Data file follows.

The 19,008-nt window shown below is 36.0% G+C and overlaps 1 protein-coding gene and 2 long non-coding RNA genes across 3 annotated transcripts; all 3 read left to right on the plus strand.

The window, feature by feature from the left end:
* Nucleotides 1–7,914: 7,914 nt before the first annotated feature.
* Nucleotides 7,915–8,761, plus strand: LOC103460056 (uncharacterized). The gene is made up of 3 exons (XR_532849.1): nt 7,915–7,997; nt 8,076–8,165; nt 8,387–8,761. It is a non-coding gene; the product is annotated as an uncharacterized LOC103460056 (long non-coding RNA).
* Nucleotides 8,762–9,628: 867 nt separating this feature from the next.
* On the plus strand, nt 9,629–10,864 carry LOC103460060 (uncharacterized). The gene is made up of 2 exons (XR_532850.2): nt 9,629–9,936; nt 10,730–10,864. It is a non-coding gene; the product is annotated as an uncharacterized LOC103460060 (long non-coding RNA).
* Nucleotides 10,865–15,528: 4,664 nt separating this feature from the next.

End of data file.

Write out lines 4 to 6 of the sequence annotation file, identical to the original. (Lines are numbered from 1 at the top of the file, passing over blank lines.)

* Nucleotides 7,915–8,761, plus strand: LOC103460056 (uncharacterized). The gene is made up of 3 exons (XR_532849.1): nt 7,915–7,997; nt 8,076–8,165; nt 8,387–8,761. It is a non-coding gene; the product is annotated as an uncharacterized LOC103460056 (long non-coding RNA).
* Nucleotides 8,762–9,628: 867 nt separating this feature from the next.
* On the plus strand, nt 9,629–10,864 carry LOC103460060 (uncharacterized). The gene is made up of 2 exons (XR_532850.2): nt 9,629–9,936; nt 10,730–10,864. It is a non-coding gene; the product is annotated as an uncharacterized LOC103460060 (long non-coding RNA).